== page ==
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Tick Populations 'Absolutely Astronomical' in Ohio and Connecticut

May 18, 2013 11:39 AM EDT
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Rising tick populations in the America have reached possible record numbers, with some people reporting seeing more this spring than ever before. The numbers have prompted worry, as ticks carry a number of scary pathogens.

Wildlife biologist Scott Williams of the Connecticut Agricultural Experiment Station told Outside magazine that one part of his state along the eastern bank of the Connecticut River is spectacularly infested.

"You get absolutely astronomical abundance here-maybe 1,000 ticks an acre," said Williams.

Further west in Ohio, tick populations are booming as well.

"The crazy wet, cool early spring weather had all of the ticks bunched up," Glen Needham, a tick specialist at Ohio State University, told the Cleveland Plain Dealer. "When the warm weather arrived, it was a case of ticks on steroids. People have been reporting they'd never seen this many ticks."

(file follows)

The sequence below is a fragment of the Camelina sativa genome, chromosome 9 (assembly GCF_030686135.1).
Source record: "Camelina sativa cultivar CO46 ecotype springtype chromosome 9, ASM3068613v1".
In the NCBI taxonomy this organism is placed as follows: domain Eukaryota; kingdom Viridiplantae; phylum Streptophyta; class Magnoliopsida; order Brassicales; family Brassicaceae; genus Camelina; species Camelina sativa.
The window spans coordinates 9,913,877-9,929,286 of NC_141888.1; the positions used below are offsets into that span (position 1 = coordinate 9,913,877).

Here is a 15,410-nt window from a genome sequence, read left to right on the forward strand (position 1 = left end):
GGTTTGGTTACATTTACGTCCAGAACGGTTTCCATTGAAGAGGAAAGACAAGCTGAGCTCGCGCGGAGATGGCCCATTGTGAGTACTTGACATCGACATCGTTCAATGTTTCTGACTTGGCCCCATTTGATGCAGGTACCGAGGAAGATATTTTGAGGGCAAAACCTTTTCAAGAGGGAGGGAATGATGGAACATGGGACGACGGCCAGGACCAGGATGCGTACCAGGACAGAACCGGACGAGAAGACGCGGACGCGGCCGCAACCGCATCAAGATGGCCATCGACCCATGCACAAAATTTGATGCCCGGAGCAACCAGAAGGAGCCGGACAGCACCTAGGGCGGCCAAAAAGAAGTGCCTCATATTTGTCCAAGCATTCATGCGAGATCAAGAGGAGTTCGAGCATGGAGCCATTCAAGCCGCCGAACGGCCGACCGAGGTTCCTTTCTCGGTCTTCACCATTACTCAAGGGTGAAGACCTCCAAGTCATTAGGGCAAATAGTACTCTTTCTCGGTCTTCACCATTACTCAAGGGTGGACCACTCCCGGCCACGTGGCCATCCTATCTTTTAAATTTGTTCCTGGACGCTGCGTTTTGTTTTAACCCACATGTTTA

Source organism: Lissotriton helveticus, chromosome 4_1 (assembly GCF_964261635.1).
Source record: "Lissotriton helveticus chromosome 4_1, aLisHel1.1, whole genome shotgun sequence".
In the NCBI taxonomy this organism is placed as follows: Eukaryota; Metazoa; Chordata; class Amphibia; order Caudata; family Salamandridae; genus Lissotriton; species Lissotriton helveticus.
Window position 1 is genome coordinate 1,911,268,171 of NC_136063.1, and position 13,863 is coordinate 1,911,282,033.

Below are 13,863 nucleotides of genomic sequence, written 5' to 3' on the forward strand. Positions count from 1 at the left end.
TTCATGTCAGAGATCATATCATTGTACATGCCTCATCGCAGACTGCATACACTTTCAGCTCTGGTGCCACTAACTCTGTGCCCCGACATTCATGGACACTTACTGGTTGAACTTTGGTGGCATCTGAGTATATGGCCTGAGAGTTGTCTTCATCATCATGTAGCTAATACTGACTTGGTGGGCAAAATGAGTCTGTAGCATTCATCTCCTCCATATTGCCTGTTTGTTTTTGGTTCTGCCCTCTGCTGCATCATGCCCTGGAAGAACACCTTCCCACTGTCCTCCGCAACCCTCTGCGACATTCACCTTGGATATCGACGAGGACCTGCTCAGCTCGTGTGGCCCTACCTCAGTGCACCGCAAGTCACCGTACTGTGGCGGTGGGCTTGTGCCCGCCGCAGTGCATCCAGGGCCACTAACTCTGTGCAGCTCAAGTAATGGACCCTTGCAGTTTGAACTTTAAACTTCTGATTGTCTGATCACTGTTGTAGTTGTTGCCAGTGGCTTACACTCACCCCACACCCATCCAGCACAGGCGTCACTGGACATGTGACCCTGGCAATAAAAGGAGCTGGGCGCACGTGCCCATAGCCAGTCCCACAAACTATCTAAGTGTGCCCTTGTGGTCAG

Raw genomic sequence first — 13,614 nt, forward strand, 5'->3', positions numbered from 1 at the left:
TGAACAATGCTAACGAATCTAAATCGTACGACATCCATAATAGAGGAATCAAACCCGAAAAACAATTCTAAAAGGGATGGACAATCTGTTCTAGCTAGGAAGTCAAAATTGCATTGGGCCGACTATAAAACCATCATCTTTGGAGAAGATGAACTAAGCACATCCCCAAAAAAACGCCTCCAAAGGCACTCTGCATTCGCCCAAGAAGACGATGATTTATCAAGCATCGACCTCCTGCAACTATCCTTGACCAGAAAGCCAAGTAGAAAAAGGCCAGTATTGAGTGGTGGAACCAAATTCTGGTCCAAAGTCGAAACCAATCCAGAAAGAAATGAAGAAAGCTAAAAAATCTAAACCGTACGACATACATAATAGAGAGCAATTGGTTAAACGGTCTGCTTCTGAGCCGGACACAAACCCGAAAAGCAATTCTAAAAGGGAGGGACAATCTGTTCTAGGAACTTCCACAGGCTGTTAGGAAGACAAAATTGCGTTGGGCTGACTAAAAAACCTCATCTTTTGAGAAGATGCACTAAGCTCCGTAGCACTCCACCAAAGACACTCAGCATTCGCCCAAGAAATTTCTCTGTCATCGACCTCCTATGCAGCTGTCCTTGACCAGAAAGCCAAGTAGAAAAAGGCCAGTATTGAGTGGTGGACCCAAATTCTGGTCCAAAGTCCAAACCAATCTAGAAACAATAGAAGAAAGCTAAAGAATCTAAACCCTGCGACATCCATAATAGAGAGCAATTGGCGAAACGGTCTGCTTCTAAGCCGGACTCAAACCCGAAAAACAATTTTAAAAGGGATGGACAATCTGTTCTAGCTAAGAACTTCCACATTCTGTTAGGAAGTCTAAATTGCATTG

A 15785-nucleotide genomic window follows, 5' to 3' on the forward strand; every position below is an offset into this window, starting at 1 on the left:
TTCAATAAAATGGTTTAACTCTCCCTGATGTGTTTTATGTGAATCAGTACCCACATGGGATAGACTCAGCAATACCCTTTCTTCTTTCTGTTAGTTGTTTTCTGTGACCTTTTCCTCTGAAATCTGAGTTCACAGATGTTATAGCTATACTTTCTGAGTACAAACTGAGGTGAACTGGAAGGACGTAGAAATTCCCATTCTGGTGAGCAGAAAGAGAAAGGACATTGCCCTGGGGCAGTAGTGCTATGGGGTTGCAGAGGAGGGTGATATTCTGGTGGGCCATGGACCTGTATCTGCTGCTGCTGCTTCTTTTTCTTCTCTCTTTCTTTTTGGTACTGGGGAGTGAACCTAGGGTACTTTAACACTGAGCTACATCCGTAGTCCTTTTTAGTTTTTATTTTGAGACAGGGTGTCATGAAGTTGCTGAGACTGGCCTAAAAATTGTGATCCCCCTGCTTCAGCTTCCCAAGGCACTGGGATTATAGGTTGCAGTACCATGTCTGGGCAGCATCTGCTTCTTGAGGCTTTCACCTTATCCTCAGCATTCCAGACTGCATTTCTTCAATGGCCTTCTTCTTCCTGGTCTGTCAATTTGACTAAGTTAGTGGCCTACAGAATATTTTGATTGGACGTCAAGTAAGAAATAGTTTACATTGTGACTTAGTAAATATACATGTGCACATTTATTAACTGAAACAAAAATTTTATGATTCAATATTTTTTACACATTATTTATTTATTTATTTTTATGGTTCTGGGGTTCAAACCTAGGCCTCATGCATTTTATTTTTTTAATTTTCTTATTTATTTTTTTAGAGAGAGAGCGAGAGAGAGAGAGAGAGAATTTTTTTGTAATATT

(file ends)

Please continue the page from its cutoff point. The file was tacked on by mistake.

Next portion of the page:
Needham said tick populations have been on the rise in the Buckeye state for the past decade.

Ticks can pass on a variety of pathogens to animals and humans who get bitten. Most famously, Lyme Disease (named after the town Lyme, Conn., where it was first discovered) is spread by the blacklegged deer tick. The town Lyme is not far from the Connecticut River spot where Williams is researching the current infestation.

But ticks carry other diseases as well. In 1893 veterinarians discovered that ticks harbor an amoeba-like pathogen that killed cows by the thousands. The condition, called babesiosis, can cause Lyme-like symptoms in humans. A recent report estimated 4,000 Americans will contract babesiosis this year.

To avoid contracting any pathogens from ticks, it is important to be vigilant in checking yourself for ticks when outdoors.

"The longer a tick is attached, the more likely it will pass along disease. It's very important to check yourself, children and pets after spending any time outdoors," said Needham.

Needham said dogs are the first to offer clues that an area is infested with ticks.

"Dogs are the canary in the coal mine for tick infestations. Veterinarians are the first to know when tick numbers are on the rise."

"I had a hunting dog in the office recently suffering from polyarthritis, or multiple joint pain," veterinarian Marc Toennies at the Rocky River Animal Hospital told the Plain Dealer.

"That dog tested positive for four tick diseases: Rocky Mountain Spotted Fever, Lyme Disease, ehrlichiosis and anaplasmosis. With treatment, the dog was healthy again in a short time."

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